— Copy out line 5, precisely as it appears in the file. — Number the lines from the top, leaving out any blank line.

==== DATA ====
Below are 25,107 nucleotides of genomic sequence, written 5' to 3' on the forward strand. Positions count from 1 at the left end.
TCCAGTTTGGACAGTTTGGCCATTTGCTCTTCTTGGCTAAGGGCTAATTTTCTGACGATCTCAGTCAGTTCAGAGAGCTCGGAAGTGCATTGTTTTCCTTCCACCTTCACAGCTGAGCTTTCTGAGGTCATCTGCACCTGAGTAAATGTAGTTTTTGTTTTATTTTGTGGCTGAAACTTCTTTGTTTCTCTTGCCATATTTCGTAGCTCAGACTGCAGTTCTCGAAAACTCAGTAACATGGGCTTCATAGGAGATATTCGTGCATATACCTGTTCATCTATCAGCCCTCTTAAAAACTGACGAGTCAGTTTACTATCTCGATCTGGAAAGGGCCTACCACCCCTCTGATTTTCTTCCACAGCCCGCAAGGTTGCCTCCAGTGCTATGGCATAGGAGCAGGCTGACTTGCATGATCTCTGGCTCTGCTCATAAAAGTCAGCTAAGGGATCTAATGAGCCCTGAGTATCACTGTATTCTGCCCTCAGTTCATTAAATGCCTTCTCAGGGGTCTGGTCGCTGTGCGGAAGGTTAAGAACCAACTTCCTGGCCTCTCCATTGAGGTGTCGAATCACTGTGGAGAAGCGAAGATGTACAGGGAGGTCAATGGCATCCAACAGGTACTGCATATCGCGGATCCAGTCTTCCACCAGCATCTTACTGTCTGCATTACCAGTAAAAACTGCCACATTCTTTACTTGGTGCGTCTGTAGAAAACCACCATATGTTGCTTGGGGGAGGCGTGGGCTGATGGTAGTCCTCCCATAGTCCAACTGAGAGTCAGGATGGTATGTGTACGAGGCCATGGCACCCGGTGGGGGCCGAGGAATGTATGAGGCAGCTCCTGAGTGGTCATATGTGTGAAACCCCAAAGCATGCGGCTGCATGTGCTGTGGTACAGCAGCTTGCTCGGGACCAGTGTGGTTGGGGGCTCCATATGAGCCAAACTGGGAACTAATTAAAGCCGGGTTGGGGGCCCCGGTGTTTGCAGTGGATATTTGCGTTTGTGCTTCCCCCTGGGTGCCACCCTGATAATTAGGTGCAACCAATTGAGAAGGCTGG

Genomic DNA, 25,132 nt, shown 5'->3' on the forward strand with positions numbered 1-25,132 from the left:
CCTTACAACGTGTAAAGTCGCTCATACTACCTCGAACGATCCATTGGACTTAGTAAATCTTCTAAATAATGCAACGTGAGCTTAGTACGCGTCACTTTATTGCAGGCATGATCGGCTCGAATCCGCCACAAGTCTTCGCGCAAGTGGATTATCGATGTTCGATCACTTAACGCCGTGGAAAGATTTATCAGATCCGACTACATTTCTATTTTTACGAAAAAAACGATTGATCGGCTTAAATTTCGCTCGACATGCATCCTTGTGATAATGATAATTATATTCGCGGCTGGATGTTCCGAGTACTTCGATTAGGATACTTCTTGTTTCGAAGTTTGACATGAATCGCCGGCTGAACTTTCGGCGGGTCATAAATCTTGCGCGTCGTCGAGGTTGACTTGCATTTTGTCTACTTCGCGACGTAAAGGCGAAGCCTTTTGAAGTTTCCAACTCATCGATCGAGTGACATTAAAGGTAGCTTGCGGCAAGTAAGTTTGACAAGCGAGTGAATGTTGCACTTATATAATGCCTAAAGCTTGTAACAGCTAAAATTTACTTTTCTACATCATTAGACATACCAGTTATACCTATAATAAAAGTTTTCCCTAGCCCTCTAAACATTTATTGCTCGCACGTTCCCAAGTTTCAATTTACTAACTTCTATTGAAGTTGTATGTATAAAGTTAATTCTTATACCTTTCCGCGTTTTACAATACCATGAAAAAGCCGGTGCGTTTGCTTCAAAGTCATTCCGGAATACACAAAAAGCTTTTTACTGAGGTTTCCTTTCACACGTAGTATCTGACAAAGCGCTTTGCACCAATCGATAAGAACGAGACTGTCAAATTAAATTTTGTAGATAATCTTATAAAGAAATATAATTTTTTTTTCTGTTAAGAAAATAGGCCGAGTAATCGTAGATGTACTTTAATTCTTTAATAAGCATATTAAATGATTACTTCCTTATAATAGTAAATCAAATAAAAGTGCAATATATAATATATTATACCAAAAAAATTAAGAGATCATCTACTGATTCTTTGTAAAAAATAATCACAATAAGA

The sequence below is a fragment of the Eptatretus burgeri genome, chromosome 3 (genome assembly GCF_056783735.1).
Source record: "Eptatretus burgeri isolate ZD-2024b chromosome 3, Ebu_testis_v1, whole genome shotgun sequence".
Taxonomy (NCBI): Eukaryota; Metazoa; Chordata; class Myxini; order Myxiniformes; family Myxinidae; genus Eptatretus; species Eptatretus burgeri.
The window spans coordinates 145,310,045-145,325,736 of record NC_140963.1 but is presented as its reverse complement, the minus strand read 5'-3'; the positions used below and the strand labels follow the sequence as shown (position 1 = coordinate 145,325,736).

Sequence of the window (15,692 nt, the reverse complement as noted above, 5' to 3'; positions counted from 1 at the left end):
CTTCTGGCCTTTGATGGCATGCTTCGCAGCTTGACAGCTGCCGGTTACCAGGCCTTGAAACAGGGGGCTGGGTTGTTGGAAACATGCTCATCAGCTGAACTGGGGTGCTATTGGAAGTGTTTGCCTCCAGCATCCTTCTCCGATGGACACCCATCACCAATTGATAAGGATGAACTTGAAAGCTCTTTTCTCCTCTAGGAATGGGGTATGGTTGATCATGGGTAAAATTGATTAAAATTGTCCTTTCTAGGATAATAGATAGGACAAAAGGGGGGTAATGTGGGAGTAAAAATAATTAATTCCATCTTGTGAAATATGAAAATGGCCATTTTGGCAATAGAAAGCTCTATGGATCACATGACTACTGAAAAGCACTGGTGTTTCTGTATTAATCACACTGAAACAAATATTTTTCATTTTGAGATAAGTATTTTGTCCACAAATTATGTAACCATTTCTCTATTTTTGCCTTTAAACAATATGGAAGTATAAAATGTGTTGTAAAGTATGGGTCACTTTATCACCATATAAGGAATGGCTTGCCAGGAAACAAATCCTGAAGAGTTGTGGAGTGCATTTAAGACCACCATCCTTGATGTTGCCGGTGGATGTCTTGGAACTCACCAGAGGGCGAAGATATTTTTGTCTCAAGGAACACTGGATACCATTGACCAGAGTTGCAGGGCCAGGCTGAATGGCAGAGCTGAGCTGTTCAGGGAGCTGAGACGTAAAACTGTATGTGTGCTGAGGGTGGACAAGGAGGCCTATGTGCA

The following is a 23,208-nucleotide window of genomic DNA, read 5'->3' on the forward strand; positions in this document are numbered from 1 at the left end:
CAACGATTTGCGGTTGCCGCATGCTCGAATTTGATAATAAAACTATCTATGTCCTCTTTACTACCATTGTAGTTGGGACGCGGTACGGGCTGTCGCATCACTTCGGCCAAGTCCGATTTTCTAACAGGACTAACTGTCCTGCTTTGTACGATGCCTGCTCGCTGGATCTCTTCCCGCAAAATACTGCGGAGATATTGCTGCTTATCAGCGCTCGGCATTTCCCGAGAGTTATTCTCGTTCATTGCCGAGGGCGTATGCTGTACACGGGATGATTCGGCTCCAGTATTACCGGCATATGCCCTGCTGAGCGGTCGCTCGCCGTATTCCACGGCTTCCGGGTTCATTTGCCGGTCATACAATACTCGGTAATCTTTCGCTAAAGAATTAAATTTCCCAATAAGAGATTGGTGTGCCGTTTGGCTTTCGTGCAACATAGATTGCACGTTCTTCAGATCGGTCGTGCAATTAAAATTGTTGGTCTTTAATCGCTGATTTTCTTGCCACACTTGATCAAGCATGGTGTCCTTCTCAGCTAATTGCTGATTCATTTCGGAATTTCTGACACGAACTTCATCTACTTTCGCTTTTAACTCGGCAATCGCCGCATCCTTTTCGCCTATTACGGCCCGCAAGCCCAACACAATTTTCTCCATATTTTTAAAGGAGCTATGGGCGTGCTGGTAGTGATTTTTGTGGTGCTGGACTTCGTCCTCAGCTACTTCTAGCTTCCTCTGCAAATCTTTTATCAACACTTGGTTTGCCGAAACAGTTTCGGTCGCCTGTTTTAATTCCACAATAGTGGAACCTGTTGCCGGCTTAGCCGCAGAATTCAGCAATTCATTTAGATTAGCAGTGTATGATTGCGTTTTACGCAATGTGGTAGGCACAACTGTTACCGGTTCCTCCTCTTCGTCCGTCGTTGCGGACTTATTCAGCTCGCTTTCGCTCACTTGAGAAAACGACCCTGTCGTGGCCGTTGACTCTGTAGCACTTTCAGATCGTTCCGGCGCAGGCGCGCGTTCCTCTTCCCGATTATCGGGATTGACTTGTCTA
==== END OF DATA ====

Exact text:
The sequence below is a fragment of the Eptatretus burgeri genome, chromosome 3 (genome assembly GCF_056783735.1).